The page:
Front Page Talking Points


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SL.CCS.1/2/3/4 Grades 6-12: An essay of a current news event is provided for discussion to encourage participation, but also inspire the use of evidence to support logical claims using the main ideas of the article. Students must analyze background information provided about a current event within the news, draw out the main ideas and key details, and review different opinions on the issue. Then, students should present their own claims using facts and analysis for support.

Rhetoric and reality: Coal industry ‘recovery’ may be easier said than done


1.gifLook for coverage of U.S. energy policy, such as legislation now being debated. Pick a quote to share.

2.gifRead about a different issue involving Congress and the president. Describe what's involved.

3.gifReview an economic or politics story involving your state or city. How does it, or how could it, affect your family or neighbors?

President Trump vows to "end the war on coal" and put miners back to work. Efforts to uphold that campaign pledge include rolling back some environmental policies of his Democratic predecessor and allowing new coal leases on public lands. "We're going to fight for you," Trump said at a ceremony with mine union leaders. But energy specialists, labor economists and coal executives see limits on expanding employment significantly in light of increased automation and declining demand for coal.

Coal workers in West Virginia, Pennsylvania, Ohio, Kentucky and elsewhere were among voters backing Trump last fall. To repay their support, he promises to work with Republicans in Congress to balance environmental concerns with economic recovery in mining regions. "We're going to have clean coal -- really clean coal," the president said recently as he signed an executive order to "lift the restrictions on American energy, to reverse government intrusion and to cancel job-killing regulations." (See video below.)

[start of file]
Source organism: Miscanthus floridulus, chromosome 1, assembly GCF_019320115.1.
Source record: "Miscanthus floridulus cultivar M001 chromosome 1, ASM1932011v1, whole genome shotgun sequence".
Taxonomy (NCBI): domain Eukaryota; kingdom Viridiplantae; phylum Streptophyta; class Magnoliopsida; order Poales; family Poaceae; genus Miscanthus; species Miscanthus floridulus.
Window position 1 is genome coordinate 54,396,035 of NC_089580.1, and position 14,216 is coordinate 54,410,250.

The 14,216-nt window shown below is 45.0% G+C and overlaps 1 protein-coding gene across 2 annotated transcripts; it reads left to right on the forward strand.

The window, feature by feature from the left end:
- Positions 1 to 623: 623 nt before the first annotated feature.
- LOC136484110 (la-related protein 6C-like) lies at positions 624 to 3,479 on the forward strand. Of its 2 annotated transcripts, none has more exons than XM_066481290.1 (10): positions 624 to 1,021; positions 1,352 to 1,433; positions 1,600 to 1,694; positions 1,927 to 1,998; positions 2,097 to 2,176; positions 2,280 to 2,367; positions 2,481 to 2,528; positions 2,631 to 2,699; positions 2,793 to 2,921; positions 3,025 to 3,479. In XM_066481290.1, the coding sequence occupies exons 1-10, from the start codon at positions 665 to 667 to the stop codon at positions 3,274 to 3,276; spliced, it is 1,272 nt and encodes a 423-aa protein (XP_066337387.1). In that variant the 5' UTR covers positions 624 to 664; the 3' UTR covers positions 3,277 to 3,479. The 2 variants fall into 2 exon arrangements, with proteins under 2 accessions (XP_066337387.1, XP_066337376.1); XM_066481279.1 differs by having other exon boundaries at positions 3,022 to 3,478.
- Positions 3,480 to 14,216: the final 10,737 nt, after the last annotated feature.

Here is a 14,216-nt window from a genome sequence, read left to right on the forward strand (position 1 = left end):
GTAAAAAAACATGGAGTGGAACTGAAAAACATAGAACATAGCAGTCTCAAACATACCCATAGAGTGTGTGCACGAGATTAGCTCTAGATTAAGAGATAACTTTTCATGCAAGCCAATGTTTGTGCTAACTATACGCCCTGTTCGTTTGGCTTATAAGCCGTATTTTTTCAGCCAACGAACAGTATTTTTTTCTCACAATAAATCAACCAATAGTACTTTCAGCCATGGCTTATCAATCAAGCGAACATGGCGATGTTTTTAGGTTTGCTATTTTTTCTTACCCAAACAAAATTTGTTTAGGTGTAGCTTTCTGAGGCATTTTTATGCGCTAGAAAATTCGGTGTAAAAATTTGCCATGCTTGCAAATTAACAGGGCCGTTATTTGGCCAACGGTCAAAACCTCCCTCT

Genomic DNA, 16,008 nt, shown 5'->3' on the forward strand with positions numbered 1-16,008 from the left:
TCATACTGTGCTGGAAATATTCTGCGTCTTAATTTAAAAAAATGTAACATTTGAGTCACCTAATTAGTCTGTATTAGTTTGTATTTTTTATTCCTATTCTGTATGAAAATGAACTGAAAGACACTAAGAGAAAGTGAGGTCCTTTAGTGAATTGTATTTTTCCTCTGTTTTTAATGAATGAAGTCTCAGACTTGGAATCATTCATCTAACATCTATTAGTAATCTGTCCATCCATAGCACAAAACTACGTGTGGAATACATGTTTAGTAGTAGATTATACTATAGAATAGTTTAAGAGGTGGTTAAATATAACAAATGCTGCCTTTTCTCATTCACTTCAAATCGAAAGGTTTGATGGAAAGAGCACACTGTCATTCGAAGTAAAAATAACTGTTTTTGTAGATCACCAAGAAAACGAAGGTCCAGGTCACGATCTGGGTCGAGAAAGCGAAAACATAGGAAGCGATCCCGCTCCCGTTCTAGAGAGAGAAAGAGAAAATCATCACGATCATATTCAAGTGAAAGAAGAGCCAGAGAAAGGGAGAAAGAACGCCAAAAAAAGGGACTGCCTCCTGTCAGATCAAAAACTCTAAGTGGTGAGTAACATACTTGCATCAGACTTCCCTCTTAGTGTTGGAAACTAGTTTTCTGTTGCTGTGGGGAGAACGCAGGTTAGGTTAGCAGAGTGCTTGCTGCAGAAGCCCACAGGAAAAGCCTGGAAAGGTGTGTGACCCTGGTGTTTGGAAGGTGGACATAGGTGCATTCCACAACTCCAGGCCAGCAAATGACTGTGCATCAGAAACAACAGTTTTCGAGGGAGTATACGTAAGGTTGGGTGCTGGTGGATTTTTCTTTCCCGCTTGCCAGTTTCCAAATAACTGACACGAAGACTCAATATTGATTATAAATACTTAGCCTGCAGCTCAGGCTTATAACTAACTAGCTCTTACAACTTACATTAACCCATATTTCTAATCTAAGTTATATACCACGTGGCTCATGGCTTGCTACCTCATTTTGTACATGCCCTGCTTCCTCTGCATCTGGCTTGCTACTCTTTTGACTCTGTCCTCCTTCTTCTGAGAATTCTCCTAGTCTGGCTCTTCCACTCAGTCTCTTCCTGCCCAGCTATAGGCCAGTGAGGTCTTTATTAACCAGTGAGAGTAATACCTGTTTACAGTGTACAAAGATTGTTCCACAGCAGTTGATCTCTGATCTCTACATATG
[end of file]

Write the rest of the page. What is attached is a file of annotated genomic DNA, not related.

But his employment goals conflict with mining advances that require fewer workers, with greater reliance on natural gas and with state economic development policies discouraging coal use. For instance, the Caterpillar company has a new system that lets one worker control three drills at once. And a shift to surface mines — which involves opening mountains with controlled explosions, then using automated heavy machinery to mine the coal — also brings a steep decline in jobs. In 1980, the industry employed about 242,000 people. By 2015, employment plunged below 100,000, even as coal production rose slightly.

Another factor limiting the growth of mine jobs is the growing popularity of cheap, abundant natural gas and renewable energy sources such as solar, wind and hydroelectric power. Coal now fuels just a third of electricity generation in the United States. At the same time, coal exports are falling as other countries also turn to alternatives. "Regardless of what Trump does, the future lies in renewable energy sources," says a Los Angeles Times editorial.

President says: "I made my promise and I keep my promise. . . . We will put our miners back to work." – March 28, signing executive order at Environmental Protection Agency

Coal executive says: "I've suggested to Mr. Trump that he temper his expectations. . . . If he just stops [the industry decline] where it is, that will be a wonderful thing." – Robert Murray, chief executive of Murray Energy, the largest U.S. private coal miner

Columnist says: "Environmentalism is a minor factor in coal's decline." – Paul Krugman, The New York Times

Front Page Talking Points is written by Alan Stamm for NIEonline.com, Copyright 2017
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